In a new paper published in Nature Communications today, members of Associate Professor Ming Lei’s group, have unveiled a remarkable previously unrecognised population of cardiomyocytes named "Dbh+ Catecholaminergic Cardiomyocytes" (Dbh+ Cate-CMs), paving the way for a potentially groundbreaking advancement in the field of neurocardiology
Dr Tianyi Sun and Alexander Grassam-Rowe from Ming Lei group are joint first authors on the paper, prepared in collaboration with colleagues in the UK, China and USA. The newly-recognised population of cells, which express the enzyme dopamine-beta-hydroxylase (Dbh) and so can synthesise norepinephrine, originate from cardiomyocyte lineage, contribute to the development, maturation, and function of the cardiac conduction system (CCS). More importantly, the findings also suggest a close structural relationship between these cells and sympathetic innervation during the formation of the CCS. The physical co-localization of these cells, primarily within the ventricles, strongly implies a dynamic and vital interaction between Dbh+ Cate-CMs and the autonomic nervous innervation, which is already known to be highly abundant in the CCS.
Associate Professor Ming Lei, who led the project, said, “Our finding has important implications given the potential endocrine function of the catecholamine system of these cells. Future studies will allow us to unravel the roles that Dbh+ Cate-CMs play in the intricate homeostatic communication between the heart and the brain, both in states of health and disease. The discovery may also in the long term offer clues for the development of innovative therapies in the realm of neurocardiology”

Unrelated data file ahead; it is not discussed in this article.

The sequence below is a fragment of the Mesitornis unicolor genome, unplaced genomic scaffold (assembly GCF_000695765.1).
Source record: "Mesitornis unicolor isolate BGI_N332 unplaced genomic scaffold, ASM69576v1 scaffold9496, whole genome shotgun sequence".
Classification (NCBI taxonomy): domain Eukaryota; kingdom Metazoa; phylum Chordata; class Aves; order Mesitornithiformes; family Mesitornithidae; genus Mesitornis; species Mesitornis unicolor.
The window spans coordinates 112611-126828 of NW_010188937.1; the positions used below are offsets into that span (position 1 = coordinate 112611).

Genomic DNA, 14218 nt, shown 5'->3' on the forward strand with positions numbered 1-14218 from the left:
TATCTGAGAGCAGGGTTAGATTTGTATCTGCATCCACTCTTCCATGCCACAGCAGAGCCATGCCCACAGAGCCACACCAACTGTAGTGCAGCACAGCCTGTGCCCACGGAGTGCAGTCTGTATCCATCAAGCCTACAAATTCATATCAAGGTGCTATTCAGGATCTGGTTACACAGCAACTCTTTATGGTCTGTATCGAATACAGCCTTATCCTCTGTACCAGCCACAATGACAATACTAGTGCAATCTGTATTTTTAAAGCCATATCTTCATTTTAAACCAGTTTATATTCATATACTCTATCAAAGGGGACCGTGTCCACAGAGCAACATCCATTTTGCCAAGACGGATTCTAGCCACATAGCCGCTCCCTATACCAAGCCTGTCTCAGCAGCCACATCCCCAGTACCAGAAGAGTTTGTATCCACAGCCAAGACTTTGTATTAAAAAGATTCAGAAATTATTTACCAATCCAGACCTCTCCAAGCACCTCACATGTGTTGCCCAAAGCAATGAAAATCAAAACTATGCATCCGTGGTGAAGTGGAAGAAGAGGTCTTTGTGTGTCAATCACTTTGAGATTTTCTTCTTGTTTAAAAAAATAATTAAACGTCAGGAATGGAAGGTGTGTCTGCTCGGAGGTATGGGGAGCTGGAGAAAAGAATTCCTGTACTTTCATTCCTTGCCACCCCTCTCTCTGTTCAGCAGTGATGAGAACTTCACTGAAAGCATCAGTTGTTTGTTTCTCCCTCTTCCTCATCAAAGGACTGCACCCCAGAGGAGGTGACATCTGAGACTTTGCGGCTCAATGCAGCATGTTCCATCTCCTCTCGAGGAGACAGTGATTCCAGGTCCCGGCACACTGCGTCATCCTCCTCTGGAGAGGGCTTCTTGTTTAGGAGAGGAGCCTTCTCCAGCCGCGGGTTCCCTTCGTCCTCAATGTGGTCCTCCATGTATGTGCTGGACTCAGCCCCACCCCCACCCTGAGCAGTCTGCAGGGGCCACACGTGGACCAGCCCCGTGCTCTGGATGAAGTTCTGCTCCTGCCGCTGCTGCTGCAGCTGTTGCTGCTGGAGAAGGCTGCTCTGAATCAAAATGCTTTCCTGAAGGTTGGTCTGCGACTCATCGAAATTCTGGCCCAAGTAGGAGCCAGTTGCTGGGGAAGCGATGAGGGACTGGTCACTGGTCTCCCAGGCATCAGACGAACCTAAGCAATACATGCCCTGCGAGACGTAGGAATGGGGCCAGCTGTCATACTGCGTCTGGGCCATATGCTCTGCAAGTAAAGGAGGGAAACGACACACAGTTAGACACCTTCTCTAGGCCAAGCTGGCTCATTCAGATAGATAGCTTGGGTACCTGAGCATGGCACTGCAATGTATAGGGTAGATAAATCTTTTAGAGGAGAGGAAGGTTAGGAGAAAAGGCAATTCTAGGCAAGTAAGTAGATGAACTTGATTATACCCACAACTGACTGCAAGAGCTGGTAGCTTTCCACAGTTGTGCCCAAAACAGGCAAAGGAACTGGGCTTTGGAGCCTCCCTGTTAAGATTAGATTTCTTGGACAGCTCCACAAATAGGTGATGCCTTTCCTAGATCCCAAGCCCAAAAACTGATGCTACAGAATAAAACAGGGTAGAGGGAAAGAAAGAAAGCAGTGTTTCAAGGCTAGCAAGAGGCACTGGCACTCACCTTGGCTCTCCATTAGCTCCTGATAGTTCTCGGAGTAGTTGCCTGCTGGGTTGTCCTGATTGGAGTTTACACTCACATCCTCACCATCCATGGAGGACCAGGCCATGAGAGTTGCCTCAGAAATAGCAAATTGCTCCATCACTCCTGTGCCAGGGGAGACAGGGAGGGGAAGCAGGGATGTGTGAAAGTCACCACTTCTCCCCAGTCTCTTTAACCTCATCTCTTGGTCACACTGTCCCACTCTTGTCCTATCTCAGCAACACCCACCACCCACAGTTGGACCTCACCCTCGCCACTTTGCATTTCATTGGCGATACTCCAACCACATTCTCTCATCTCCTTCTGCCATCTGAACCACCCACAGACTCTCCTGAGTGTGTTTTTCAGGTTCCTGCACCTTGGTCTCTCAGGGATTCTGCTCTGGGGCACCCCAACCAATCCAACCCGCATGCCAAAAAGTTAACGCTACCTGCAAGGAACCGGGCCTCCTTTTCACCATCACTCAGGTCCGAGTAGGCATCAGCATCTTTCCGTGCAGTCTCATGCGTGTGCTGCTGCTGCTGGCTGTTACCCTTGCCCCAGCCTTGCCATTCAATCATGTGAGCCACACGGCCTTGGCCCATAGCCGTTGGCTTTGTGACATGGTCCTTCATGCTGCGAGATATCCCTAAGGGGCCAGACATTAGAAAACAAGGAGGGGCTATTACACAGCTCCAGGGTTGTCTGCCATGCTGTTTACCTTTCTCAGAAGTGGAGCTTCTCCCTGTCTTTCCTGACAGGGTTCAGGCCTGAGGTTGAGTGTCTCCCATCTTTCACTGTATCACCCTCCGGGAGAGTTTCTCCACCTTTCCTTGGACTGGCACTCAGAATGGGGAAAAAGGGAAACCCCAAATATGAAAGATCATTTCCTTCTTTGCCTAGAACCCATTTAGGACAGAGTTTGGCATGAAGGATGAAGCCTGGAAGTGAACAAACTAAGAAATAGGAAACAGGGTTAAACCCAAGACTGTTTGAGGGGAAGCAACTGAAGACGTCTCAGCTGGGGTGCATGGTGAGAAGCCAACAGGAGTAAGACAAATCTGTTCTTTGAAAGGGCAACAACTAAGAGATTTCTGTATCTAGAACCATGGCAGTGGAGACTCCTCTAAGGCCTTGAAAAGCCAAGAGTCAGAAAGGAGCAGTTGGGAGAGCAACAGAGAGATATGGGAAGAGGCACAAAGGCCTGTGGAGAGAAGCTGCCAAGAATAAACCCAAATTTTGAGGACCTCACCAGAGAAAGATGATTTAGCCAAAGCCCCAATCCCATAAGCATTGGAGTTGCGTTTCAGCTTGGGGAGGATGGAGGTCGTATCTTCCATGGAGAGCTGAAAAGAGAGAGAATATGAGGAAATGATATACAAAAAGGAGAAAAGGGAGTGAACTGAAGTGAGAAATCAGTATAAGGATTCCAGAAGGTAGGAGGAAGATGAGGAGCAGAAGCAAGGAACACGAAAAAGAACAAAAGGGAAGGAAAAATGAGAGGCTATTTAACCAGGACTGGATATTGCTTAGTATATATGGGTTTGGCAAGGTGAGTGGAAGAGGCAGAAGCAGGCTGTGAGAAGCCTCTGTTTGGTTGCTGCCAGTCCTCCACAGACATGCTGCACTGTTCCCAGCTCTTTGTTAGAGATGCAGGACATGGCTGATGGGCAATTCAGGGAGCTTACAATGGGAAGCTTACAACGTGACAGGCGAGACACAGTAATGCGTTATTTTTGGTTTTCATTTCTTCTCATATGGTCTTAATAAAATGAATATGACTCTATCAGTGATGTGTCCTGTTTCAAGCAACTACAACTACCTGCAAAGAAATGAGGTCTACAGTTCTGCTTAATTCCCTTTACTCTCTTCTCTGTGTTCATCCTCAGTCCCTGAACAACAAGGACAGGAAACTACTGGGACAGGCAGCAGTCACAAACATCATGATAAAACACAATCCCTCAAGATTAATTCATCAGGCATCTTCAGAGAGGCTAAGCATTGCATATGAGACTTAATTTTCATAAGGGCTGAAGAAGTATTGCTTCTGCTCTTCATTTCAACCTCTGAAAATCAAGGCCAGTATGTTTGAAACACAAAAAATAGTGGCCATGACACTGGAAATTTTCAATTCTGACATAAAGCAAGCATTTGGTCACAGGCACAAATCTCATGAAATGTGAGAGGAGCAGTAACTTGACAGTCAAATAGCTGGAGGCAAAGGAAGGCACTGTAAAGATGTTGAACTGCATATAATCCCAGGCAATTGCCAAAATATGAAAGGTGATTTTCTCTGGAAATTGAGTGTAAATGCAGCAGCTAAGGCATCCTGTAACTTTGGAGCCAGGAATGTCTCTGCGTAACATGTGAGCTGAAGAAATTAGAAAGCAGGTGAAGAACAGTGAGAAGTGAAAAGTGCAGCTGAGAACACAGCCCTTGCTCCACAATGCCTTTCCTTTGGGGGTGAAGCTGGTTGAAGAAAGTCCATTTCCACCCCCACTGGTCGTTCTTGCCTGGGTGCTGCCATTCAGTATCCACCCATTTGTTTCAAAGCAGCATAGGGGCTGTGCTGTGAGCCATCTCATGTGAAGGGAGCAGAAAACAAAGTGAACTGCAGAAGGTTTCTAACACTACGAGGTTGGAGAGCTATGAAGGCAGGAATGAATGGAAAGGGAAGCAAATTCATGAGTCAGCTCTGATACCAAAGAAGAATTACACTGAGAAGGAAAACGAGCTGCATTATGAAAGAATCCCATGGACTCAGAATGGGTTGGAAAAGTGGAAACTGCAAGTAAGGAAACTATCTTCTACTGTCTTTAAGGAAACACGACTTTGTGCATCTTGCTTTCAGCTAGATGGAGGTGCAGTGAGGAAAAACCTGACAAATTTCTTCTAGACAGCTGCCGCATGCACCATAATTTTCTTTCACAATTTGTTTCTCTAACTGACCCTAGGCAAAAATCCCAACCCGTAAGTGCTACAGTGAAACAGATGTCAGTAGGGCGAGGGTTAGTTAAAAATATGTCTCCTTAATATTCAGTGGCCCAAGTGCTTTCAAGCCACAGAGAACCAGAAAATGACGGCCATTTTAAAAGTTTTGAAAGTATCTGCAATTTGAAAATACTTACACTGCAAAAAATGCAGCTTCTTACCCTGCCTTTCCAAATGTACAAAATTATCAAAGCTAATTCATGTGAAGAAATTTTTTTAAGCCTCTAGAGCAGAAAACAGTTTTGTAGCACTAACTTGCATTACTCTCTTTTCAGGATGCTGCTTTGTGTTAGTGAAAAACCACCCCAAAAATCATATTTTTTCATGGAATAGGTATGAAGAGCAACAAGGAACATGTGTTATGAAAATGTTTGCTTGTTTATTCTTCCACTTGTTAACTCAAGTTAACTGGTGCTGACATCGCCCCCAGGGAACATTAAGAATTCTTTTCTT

Find the full paper here: https://www.nature.com/articles/s41467-023-42658-9 (DOI 10.1038/s41467-023-42658-9),
Acknowledgement: the research was supported by the British Heart Foundation, MRC and the National Natural Science Foundation of China. Professor Peter Somogyi FRS FMedSci provided valuable advice for the study.
Image shows: Transmission electron microscopy (TEM) imaging: high electron density vesicles (arrowed) typical of catecholamine-containing chromaffin cells detected in cardiac myocytes